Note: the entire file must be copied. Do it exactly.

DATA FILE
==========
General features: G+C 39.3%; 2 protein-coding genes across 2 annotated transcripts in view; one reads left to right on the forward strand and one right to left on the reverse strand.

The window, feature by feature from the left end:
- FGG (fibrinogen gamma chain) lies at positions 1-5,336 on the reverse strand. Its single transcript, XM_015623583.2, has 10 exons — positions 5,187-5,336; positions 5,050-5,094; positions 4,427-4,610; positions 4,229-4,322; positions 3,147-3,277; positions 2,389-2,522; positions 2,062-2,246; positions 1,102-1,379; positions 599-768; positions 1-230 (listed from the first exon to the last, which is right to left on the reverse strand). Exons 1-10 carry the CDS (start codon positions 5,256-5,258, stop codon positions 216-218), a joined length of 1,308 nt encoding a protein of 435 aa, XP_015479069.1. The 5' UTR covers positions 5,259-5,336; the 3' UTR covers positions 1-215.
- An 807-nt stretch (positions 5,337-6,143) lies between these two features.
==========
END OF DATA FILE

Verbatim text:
General features: G+C 39.3%; 2 protein-coding genes across 2 annotated transcripts in view; one reads left to right on the forward strand and one right to left on the reverse strand.

The window, feature by feature from the left end:
- FGG (fibrinogen gamma chain) lies at positions 1-5,336 on the reverse strand. Its single transcript, XM_015623583.2, has 10 exons — positions 5,187-5,336; positions 5,050-5,094; positions 4,427-4,610; positions 4,229-4,322; positions 3,147-3,277; positions 2,389-2,522; positions 2,062-2,246; positions 1,102-1,379; positions 599-768; positions 1-230 (listed from the first exon to the last, which is right to left on the reverse strand). Exons 1-10 carry the CDS (start codon positions 5,256-5,258, stop codon positions 216-218), a joined length of 1,308 nt encoding a protein of 435 aa, XP_015479069.1. The 5' UTR covers positions 5,259-5,336; the 3' UTR covers positions 1-215.
- An 807-nt stretch (positions 5,337-6,143) lies between these two features.